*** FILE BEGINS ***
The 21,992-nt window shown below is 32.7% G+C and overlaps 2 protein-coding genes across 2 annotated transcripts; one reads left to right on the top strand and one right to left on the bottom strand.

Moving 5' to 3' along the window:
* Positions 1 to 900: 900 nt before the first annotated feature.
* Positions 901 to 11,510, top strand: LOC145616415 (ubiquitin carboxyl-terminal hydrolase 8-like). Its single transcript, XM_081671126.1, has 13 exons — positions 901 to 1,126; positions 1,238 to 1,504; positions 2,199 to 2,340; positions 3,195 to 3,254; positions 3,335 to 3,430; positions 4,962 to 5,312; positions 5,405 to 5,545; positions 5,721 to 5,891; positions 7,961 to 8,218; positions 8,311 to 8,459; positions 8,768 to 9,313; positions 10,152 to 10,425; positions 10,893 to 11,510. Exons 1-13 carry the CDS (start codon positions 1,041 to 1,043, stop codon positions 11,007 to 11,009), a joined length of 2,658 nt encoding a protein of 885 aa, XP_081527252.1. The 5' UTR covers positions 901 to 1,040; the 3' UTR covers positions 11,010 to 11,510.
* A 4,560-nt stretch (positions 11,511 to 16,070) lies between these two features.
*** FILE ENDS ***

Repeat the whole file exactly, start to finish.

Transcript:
The 21,992-nt window shown below is 32.7% G+C and overlaps 2 protein-coding genes across 2 annotated transcripts; one reads left to right on the top strand and one right to left on the bottom strand.

Moving 5' to 3' along the window:
* Positions 1 to 900: 900 nt before the first annotated feature.
* Positions 901 to 11,510, top strand: LOC145616415 (ubiquitin carboxyl-terminal hydrolase 8-like). Its single transcript, XM_081671126.1, has 13 exons — positions 901 to 1,126; positions 1,238 to 1,504; positions 2,199 to 2,340; positions 3,195 to 3,254; positions 3,335 to 3,430; positions 4,962 to 5,312; positions 5,405 to 5,545; positions 5,721 to 5,891; positions 7,961 to 8,218; positions 8,311 to 8,459; positions 8,768 to 9,313; positions 10,152 to 10,425; positions 10,893 to 11,510. Exons 1-13 carry the CDS (start codon positions 1,041 to 1,043, stop codon positions 11,007 to 11,009), a joined length of 2,658 nt encoding a protein of 885 aa, XP_081527252.1. The 5' UTR covers positions 901 to 1,040; the 3' UTR covers positions 11,010 to 11,510.
* A 4,560-nt stretch (positions 11,511 to 16,070) lies between these two features.